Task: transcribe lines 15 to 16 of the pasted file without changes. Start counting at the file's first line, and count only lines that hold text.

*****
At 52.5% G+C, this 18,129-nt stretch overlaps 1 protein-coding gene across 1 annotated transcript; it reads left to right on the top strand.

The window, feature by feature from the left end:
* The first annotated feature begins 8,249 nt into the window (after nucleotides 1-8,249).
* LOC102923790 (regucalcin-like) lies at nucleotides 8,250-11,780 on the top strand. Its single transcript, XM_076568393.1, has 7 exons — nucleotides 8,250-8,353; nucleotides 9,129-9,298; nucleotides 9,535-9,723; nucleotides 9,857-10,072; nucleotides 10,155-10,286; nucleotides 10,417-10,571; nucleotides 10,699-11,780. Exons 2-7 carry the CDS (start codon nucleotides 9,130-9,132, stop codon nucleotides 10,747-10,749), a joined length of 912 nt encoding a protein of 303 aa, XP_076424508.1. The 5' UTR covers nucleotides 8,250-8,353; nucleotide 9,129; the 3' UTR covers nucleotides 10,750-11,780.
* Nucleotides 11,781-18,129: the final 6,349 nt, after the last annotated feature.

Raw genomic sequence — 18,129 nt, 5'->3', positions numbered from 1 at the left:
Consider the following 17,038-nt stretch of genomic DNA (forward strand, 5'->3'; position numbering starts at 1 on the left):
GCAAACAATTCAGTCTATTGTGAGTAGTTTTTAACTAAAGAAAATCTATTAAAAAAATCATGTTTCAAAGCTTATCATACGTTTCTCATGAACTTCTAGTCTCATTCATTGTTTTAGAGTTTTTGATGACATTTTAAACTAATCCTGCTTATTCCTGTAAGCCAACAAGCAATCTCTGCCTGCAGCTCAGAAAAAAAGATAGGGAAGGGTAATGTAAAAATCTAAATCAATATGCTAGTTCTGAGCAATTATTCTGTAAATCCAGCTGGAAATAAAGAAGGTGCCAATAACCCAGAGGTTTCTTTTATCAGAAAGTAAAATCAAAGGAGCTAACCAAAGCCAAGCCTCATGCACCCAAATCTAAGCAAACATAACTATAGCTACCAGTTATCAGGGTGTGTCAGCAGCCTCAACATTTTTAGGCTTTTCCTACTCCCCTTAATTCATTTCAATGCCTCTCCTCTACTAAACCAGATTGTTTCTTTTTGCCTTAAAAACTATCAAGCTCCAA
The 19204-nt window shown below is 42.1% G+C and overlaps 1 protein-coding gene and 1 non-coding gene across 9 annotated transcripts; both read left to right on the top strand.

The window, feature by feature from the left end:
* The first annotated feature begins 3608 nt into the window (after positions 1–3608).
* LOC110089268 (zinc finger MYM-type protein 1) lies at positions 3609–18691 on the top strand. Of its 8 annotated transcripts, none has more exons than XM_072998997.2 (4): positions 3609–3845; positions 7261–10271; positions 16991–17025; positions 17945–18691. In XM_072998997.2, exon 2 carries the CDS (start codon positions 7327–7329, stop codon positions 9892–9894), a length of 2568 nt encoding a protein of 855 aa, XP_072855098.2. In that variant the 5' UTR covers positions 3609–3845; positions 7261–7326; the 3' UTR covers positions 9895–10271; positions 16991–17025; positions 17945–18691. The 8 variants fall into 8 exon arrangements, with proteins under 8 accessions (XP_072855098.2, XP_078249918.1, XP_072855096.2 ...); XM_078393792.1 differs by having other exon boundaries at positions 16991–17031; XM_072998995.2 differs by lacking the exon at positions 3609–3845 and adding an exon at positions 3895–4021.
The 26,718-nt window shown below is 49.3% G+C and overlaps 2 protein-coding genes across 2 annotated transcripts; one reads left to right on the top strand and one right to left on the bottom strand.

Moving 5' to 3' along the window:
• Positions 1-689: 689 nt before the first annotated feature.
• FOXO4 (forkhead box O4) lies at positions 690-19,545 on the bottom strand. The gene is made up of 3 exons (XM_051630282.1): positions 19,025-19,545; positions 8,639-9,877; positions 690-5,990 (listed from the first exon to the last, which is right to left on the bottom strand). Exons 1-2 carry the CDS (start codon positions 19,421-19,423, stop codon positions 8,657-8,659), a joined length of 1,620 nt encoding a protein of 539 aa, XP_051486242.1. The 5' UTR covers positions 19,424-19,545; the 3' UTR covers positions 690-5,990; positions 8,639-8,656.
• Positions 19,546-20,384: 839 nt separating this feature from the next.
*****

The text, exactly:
• Positions 1-689: 689 nt before the first annotated feature.
• FOXO4 (forkhead box O4) lies at positions 690-19,545 on the bottom strand. The gene is made up of 3 exons (XM_051630282.1): positions 19,025-19,545; positions 8,639-9,877; positions 690-5,990 (listed from the first exon to the last, which is right to left on the bottom strand). Exons 1-2 carry the CDS (start codon positions 19,421-19,423, stop codon positions 8,657-8,659), a joined length of 1,620 nt encoding a protein of 539 aa, XP_051486242.1. The 5' UTR covers positions 19,424-19,545; the 3' UTR covers positions 690-5,990; positions 8,639-8,656.